Every once in a while I bop over to amazon to see what’s happening with the books I’ve written.
This week, I discovered a review that fascinated me. Not because of anything that was said about the book. What I write is fair game for agreement or disagreement. I’m great with that. It was about the assumptions that were made. On the surface, assumptions about me. But, in truth, my bigger interest is in what those assumptions reveal about them. About us, both individually and societally. And what they’re keeping us from.
Here’s the core of what was written:
Jonathan Fields, former hedge fund attorney is not like you or me (I ain’t no hedge fund manager.) The average person doesn’t a ton of money in the bank to take them thru a career change in NY, or a contact list that can circle Manhattan (financial guys are notoriously out of shape, and they’d work out with someone who understands them than some stranger; it’s intimadating.) and most people do not have the confidence or the financial means to quit their job, especially when they are married with kids. Most people are uncomfortable with the the amount of risk it takes to be a successful entrepreneur. Most businesses fail within a year.
Repeat: contacts are enormously important. At least in this universe.
The average person also doesn’t have the business or legal education, the negotiating skills, the manic energy, and the drive to do what Fields did.Not to mention the ability to handle enormous stress. The comeptitive spirit to dominate and win.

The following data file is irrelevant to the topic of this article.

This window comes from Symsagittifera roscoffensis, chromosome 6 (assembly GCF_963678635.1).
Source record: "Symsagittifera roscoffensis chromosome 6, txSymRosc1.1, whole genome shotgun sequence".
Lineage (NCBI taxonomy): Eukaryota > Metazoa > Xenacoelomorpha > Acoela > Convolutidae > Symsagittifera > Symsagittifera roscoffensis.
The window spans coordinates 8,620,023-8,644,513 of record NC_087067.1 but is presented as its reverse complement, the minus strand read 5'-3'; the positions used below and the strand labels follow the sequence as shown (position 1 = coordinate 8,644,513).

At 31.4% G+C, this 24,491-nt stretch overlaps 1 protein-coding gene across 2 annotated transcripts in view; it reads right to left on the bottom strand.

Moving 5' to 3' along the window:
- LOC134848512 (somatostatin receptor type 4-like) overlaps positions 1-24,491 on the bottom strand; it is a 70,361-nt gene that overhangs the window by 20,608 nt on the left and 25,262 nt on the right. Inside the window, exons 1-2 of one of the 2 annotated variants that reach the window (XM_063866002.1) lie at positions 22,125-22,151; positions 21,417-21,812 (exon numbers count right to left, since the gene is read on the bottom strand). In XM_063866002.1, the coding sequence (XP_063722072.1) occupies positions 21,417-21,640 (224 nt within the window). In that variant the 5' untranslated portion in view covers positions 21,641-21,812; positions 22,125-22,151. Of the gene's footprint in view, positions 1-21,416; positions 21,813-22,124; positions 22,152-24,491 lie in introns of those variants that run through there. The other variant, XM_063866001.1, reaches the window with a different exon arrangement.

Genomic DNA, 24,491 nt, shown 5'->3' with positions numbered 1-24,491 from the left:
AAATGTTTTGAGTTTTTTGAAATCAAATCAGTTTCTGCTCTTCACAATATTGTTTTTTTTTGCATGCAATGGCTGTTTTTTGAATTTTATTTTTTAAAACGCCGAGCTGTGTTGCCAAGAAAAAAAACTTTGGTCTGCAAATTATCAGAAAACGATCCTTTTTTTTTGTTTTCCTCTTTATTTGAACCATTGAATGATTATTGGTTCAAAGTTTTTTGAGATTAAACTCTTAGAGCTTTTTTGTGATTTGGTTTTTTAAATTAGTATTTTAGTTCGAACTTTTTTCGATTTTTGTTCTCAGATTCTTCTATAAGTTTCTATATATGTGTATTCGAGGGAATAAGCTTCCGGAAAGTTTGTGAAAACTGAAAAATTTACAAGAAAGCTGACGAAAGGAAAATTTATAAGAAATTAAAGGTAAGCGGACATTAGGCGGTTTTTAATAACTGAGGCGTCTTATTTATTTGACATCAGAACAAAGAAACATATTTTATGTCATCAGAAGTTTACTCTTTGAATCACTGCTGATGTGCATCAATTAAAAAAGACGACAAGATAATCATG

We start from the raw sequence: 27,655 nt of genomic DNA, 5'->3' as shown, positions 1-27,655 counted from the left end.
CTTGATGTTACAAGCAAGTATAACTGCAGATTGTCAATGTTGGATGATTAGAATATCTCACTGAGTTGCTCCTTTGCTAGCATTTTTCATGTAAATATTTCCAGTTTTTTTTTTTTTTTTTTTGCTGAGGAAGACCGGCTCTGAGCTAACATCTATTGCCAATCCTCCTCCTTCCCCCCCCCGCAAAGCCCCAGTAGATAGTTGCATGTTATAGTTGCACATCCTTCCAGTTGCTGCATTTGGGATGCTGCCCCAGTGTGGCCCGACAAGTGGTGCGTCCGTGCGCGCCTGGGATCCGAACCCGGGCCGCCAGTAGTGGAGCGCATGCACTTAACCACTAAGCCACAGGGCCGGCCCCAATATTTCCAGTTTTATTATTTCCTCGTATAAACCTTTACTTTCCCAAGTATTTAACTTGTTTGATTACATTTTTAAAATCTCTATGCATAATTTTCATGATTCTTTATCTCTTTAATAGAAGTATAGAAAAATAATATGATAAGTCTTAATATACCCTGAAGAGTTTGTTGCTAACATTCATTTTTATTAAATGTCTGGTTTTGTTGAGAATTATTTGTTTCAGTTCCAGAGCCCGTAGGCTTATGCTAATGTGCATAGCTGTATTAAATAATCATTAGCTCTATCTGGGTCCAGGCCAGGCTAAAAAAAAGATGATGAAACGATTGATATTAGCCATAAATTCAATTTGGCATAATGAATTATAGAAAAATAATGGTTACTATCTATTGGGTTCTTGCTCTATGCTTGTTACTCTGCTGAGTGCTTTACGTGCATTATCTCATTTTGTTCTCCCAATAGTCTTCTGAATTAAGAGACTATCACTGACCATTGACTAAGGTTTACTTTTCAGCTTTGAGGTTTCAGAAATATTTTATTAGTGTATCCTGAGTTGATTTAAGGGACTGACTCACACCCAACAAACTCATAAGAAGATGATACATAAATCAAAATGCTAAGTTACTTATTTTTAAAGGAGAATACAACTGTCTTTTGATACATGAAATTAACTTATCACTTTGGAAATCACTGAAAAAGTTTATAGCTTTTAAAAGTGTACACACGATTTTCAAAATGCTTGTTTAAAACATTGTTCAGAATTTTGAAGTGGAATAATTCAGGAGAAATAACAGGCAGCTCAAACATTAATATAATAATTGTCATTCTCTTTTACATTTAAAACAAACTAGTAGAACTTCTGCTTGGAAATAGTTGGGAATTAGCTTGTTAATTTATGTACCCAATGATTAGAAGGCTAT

So, lets have a little fun…
According to this review, I apparently had a “ton of money in the bank” to fund my next career. Truth is, I had saved enough to cover my basic living expenses for a fairly short window of time. That’s it. I don’t come from big money, I didn’t have a trust fund and I had only been practicing at a large-firm for around a year when I left. My time in the law before then was spent working a government job, which lets you wear the white hat, but doesn’t exactly pay well.
So, I had to work like crazy to figure out a completely new industry as fast as I could while making $12/hour as an entry-level personal trainer, before working even harder to build my own private practice, earn a livable wage and then bootstrap a venture in that space.
What about my “contact list that can circle Manhattan?” I went from being a lawyer, a little more than a year out of the S.E.C. (where I investigated the very people who’d have been prime candidates for my big money “contact list”) to dropping into an industry where I had zero relationships on any level. And the few contacts I did have in the law all thought I was loopy for doing what I did. Nobody followed me as a “client,” nor did I ask anyone to. The reviewer is right about one thing, though, my background in law and financial markets did make it easier to have conversations with clients who worked in that same space, but I had very few of those and my eventual venture wasn’t focused on them at all.